|Posted by Eric Self on September 11, 2013 at 9:20 AM|
I think it can be safely stated that electrical equipment these days is pretty rock solid. And that goes for just about every supplier, from Square D to GE. In large part, we can thank safety standards and electrical codes. And time has passed in the industry, bringing these advances along as product improvements.
But that was not always the case. In the not so distant past, parts and equipment were supplied and used that still causes fires and property damage today all over the North East.
Two offenders stand out as the worst. Electrical wire, and Electrical Equipment.
Lets talk about the wire in this post.
During the Seventies and early Eighties, contractors trying to save money opted for aluminum wire for house wiring over copper wire. It was common then and is common now to use aluminum conductors in the larger sizes, say fifty amps and higher. It saves quite a bit of money and doesn't affect the safety of the system. But the smaller size wires, 15 amp and 20 amp rated wire, had issues with the alloy, and evidently it led to expansion and contraction of the wires when under load. That loosened the connections over time and caused quite a number of fires. Also, later tradesmen not familiar with aluminum wire would come along and splice copper wires to the aluminum, and the resulting electrolysis would cause the splice to fail, and that failed splice would cause fires as well. We had a service call just recently where a homeowner's main panel caught fire, and the culprit was aluminum wire spliced to copper. Fortunately, they caught it in time or they would have lost the whole house. Aluminum wire is no longer legal for use in these sizes for conductors, but the damage has been done.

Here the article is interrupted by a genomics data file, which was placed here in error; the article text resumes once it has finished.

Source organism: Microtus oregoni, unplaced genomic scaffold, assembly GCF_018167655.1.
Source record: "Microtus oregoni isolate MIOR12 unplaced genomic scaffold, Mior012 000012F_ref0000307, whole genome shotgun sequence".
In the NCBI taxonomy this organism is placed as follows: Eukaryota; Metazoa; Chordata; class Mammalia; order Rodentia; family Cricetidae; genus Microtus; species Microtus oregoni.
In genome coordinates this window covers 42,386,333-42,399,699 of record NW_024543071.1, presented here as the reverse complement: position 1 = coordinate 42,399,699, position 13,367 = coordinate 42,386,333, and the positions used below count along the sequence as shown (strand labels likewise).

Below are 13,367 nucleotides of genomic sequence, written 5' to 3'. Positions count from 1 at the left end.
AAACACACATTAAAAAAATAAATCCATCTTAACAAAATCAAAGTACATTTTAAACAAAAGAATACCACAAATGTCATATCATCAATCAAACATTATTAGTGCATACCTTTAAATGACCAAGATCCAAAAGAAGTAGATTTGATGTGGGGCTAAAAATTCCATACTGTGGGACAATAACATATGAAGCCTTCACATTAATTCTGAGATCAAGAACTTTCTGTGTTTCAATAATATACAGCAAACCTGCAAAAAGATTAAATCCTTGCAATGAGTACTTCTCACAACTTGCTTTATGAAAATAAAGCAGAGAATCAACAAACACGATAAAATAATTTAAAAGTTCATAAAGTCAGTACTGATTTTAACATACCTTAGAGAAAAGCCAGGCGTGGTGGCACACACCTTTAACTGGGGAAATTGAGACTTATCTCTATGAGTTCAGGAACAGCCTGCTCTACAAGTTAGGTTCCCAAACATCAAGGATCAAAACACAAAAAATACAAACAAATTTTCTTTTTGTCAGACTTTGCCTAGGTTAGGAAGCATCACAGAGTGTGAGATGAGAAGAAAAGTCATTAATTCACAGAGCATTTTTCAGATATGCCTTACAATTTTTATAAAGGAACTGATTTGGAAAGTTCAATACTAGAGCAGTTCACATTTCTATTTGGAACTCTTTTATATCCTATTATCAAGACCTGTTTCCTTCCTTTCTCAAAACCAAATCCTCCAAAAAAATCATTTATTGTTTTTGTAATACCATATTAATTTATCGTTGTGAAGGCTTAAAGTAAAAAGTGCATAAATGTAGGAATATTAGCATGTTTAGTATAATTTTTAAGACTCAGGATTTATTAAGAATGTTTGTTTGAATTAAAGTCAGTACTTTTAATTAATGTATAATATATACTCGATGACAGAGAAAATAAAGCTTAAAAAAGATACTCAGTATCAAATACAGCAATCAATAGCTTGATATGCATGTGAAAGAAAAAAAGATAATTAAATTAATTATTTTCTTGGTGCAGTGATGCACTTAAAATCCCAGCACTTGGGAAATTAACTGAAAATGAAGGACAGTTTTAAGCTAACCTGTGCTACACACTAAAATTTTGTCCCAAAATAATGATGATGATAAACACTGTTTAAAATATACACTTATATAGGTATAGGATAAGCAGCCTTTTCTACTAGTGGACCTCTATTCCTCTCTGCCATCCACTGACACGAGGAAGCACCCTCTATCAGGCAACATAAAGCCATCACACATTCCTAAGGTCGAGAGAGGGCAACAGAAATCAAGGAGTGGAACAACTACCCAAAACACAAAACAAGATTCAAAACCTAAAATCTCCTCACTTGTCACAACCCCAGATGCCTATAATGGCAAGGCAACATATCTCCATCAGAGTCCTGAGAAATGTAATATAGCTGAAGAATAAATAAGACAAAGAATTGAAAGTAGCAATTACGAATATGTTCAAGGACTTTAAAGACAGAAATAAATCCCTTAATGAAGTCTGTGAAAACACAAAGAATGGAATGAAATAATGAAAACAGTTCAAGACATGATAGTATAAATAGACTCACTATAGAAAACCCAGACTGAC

If you have aluminum building wire in your house in sizes 12 and 14, don't take the matter lightly, have a qualified person inspect it. This is really no joke, many, many fires have resulted from the aluminum wire made and used during this period.
What would an inspection cover? Firstly, it would check all connections to make sure they are tight. Secondly, it would verify that only approved parts have been used. These approved parts include aluminum rated wire nuts, switches and outlets. Aluminum rated parts and devices insure that no electrolysis occurs at the connection that could result in a fire.
Unfortunately, the problems with wire don't start and end with aluminum. Once again, there was a period in the nineties that saw alloy issues with the smaller conductors, and it was copper that had the problem. This showed up in both Romex, and Metal Clad wires. What happens is that wires would break, or fracture during the installation process and it was not obvious outwardly that it had happened. This usually happened when the wires were over bent either in the wall or during handling. The problem usually showed up right away or at the finish of the job. But sometimes the problem would manifest itself years down the road. A few months back we repaired an air handler that had lost power and the culprit was some of this wire and a broken conductor abut six inches before the box. Fortunately, there was enough wire to remake the splice. The wire from this generation is now illegal to use for new installs, and there is enough of it still around that it will show up from time to time in people's garages or basements. We wired a house a couple of weeks back and had this Come up. When we showed up to rough wire the house, we found that a neighbor had come earlier to help. He had mounted boxes in the upstairs of the house, and wired one bedroom nearly complete. Yep, he did it using some of this now illegal wire that had been sitting in his garage.
So be glad we don't build them like we used to I guess. The materials and equipment we use today are a lot safer.
Categories: Outdated Equipment